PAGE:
Vouvray is a wine region in the Loire Valley. In the upper-middle part of France, southwest of Paris, Vouvray is a well-known regions for white wines. Almost all the wines that come from this region are Chenin Blanc, and they’re often off-dry and sometimes sparkling. Chenin Blanc is pretty acidic, which balances out any sweetness to the wines, and makes a great pairing with spicy foods or seafood. The soil of the region brings out very minerally notes in the wines, which we noticed in our tasting. The cooler climate in the Loire produces wines with higher acidity, and cooler years tend to produce drier Vouvrays while warmer years produce sweeter ones.

We tasted five different Vouvrays (okay, four Vouvrays and one Walla Walla Chenin Blanc for comparison), and they were a wide range of sugar levels. The favorite seemed to be the off-dry Vouvray with lots of acidity and lemon notes, while many people liked the completely dry Chenin Blanc from Walla Walla. Sometime, we’ll have to do a tasting of Savennièreswhich is a regions that specializes in dry Chenin Blancs.

Drink Vouvray with dishes with rich, flavorful sauces, seafood fettucine alfredo, crab cakes, coconut curry, salty cheeses, or duck. I voted for the crab cakes, but no one brought me any.

Does anyone have Vouvray stories? If not, just start saying the word frequently, and stories will happen. 

Sparklingsmall

Bubbly 101

This post would probably have been better before Christmas and New Year’s, since sparkling wines have their peak sales then, but I’m on board the all-year-bubbly train, so I’m writing it now. There isn’t a whole lot of sparkling wine in Walla Walla, because most wineries don’t own the equipment needed to make sparkling wines. Castillo de Feliciana and Isenhower Cellars are the two local wineries that make a limited release sparkling wine, and Treveri Cellars in Yakima, WA is a well-known sparkling wine house in the state. Maybe I can blame it on the lack of local bubbly, but for the longest time, I was a part of the champagne-at-NYE-only crowd; champagne labels confused me (“sec”, “demi-sec”, “brut”- mystifying!), and most of the people I knew were drinking bottom-shelf Andre’s, which was clearly not quality sparkling material, even to my untrained palate. But slowly, I’ve been coming out of my still-wine shell and discovering lots of great and inexpensive bubbly wines!

The very first thing I want to clear up is all the terminology that comes along with sparkling wine. When I learned myself a little bit about the terms, I found it a lot easier to pick out a sparkling wine from the many choices. Here’s a little glossary of words I’m glad I know:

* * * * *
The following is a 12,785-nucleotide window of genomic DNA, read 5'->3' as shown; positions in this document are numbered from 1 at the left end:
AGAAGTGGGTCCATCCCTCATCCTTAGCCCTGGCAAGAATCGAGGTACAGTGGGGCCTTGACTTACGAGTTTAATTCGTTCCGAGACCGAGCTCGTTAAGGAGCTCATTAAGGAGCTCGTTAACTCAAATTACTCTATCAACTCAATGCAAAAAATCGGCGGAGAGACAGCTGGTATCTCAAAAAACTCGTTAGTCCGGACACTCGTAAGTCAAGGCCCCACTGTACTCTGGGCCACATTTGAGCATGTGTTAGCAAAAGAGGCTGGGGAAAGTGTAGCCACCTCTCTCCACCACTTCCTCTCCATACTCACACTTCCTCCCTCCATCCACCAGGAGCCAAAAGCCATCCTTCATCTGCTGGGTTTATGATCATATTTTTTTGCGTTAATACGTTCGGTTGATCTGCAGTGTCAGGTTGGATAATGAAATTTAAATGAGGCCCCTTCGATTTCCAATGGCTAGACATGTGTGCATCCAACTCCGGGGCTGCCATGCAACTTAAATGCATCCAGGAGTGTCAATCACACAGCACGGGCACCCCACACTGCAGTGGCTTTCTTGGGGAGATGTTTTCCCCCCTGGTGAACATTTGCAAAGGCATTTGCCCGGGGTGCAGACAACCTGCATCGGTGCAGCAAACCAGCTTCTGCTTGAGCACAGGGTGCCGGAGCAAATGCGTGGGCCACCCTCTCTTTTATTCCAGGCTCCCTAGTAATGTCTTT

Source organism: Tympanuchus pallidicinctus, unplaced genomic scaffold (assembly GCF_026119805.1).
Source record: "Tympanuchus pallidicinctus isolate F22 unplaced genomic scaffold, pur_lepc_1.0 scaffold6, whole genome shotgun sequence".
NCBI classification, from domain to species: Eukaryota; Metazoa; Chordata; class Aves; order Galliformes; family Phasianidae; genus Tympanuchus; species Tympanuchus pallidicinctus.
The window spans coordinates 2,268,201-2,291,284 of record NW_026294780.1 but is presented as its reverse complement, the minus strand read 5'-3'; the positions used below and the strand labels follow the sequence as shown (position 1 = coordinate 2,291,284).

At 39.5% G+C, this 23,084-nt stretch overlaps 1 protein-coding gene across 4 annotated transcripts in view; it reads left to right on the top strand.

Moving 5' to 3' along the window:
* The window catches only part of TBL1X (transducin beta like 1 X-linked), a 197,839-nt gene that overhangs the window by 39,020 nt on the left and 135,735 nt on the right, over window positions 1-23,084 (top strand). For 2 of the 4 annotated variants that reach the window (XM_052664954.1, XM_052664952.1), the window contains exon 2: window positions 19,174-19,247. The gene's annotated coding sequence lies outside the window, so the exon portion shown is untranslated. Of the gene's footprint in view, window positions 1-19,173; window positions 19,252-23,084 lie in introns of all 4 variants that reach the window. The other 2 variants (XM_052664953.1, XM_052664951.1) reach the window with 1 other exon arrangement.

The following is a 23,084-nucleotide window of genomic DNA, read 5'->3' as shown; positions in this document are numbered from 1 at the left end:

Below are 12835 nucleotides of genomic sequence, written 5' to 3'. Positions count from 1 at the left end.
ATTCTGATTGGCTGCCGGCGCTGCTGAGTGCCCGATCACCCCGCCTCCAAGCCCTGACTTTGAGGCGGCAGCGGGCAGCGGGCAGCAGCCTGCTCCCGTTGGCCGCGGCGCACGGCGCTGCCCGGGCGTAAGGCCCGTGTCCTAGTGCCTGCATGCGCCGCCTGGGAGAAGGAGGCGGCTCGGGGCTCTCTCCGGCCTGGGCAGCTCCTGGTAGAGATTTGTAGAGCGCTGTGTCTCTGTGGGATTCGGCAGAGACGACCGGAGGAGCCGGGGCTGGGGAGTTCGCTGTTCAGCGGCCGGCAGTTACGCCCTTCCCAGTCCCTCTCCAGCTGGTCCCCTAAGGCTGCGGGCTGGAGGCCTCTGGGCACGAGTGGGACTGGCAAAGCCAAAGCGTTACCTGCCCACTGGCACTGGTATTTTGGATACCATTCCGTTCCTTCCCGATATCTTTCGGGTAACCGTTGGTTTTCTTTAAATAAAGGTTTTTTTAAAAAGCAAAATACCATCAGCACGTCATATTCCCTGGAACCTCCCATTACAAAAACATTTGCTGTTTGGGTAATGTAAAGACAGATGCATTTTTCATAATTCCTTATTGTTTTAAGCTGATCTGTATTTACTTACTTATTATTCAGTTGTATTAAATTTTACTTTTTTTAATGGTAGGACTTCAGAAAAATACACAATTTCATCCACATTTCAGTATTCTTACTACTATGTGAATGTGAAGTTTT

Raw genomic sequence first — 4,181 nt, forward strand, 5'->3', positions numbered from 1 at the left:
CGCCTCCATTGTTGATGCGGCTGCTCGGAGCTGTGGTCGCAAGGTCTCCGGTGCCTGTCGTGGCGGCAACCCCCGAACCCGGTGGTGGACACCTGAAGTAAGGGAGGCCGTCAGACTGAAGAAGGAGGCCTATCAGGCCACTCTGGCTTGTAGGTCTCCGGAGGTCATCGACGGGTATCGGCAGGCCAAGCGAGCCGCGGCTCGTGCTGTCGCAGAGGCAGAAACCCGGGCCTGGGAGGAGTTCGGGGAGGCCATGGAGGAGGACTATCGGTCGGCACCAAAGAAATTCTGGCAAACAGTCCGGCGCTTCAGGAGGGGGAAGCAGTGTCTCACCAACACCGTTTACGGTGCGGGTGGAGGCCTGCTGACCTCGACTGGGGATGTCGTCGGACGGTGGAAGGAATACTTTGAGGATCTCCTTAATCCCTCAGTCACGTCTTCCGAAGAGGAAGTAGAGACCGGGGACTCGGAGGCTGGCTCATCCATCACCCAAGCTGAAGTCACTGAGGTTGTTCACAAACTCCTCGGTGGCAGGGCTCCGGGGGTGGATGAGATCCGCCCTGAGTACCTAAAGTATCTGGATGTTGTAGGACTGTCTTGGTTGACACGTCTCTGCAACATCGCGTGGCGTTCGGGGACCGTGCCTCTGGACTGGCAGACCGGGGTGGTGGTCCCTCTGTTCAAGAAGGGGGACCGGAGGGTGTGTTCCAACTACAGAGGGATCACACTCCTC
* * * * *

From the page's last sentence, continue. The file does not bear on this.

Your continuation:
methode champenoise/methode traditionelle: If one of these phrases appears on the label, this wine was made in the style traditionally used in the Champagne region of France; the wine goes through a secondary fermentation in the bottle, creating bubbles. This is the most expensive method of making sparkling wine. Champagne (sparkling wine made in the Champagne region) and Cava (sparkling wine made in Spain) are fermented with this method.

charmat: This is a different method of creating sparkling wine; the wine goes through secondary fermentation in a tank, creating bubbles, and is then transferred into bottles. This method is less expensive, but can produce some really great value sparkling wines. Many proseccos are done in this method, as well as a lot of the value priced sparkling wines all over the world.

Champagne: Sparkling wine made in the Champagne region of France, typically out of Chardonnay, Pinot Noir, and Pinot Meunier.

Cava: Sparkling wine made in Spain, typically out of Xarello, Macabeo, and Parellada.

Prosecco: Sparkling wine made from the prosecco grape in Italy.

Cremant: A sparkling wine from a specific region and specific grapes in France; for instance, “Cremant de Limoux”, which is made with Mauzac grapes in the Limoux region, or “Cremant de la Loire” , which is mainly Cab Franc or Chenin Blanc from the Loire region. These wines are highly regulated: only 7 Cremants are recognized in France.

The next most confusing thing about sparkling wine is, for me, the sweetness level. From driest to sweetest, it goes:

Extra Brut/Brut Nature

Brut

Sec/Dry

Demi-Sec/Off Dry

Doux

I personally prefer Brut sparkling wines; I like a little bit of sweetness to round it out, but not enough to be  a sweet wine. Many people will say they like only the driest, but I’m willing to bet that Extra Brut/Brut Nature, with no sugar at all, is a little too tart for many palates.